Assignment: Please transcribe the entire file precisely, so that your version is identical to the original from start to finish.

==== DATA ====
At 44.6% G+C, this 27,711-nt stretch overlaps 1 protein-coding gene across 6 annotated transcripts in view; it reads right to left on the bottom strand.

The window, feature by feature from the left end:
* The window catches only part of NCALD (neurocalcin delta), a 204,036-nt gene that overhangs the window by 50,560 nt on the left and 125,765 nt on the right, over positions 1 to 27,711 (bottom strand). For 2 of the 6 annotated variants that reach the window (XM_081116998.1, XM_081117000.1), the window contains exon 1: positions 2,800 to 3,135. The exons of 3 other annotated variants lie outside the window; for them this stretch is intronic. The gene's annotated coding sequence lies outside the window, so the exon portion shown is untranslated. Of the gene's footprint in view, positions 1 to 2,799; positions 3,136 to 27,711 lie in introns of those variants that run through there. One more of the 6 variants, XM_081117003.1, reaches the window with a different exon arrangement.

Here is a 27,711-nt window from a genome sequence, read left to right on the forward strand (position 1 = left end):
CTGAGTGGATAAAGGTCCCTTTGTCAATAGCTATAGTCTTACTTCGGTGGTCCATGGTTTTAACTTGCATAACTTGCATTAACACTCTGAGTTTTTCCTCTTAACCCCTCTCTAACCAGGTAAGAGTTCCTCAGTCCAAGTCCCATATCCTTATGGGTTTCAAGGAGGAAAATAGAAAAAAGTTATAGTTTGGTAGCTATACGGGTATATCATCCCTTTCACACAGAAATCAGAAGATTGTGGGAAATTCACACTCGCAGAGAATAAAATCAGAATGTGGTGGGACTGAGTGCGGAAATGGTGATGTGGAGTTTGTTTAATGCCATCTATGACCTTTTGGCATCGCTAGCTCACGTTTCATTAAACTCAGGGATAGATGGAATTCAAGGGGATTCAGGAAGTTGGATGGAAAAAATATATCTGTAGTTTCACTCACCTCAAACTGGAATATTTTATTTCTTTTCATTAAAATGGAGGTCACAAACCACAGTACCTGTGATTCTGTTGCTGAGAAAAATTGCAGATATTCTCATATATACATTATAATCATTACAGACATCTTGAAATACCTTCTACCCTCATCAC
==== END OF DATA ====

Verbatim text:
At 44.6% G+C, this 27,711-nt stretch overlaps 1 protein-coding gene across 6 annotated transcripts in view; it reads right to left on the bottom strand.

The window, feature by feature from the left end:
* The window catches only part of NCALD (neurocalcin delta), a 204,036-nt gene that overhangs the window by 50,560 nt on the left and 125,765 nt on the right, over positions 1 to 27,711 (bottom strand). For 2 of the 6 annotated variants that reach the window (XM_081116998.1, XM_081117000.1), the window contains exon 1: positions 2,800 to 3,135. The exons of 3 other annotated variants lie outside the window; for them this stretch is intronic. The gene's annotated coding sequence lies outside the window, so the exon portion shown is untranslated. Of the gene's footprint in view, positions 1 to 2,799; positions 3,136 to 27,711 lie in introns of those variants that run through there. One more of the 6 variants, XM_081117003.1, reaches the window with a different exon arrangement.

Here is a 27,711-nt window from a genome sequence, read left to right on the forward strand (position 1 = left end):
CTGAGTGGATAAAGGTCCCTTTGTCAATAGCTATAGTCTTACTTCGGTGGTCCATGGTTTTAACTTGCATAACTTGCATTAACACTCTGAGTTTTTCCTCTTAACCCCTCTCTAACCAGGTAAGAGTTCCTCAGTCCAAGTCCCATATCCTTATGGGTTTCAAGGAGGAAAATAGAAAAAAGTTATAGTTTGGTAGCTATACGGGTATATCATCCCTTTCACACAGAAATCAGAAGATTGTGGGAAATTCACACTCGCAGAGAATAAAATCAGAATGTGGTGGGACTGAGTGCGGAAATGGTGATGTGGAGTTTGTTTAATGCCATCTATGACCTTTTGGCATCGCTAGCTCACGTTTCATTAAACTCAGGGATAGATGGAATTCAAGGGGATTCAGGAAGTTGGATGGAAAAAATATATCTGTAGTTTCACTCACCTCAAACTGGAATATTTTATTTCTTTTCATTAAAATGGAGGTCACAAACCACAGTACCTGTGATTCTGTTGCTGAGAAAAATTGCAGATATTCTCATATATACATTATAATCATTACAGACATCTTGAAATACCTTCTACCCTCATCAC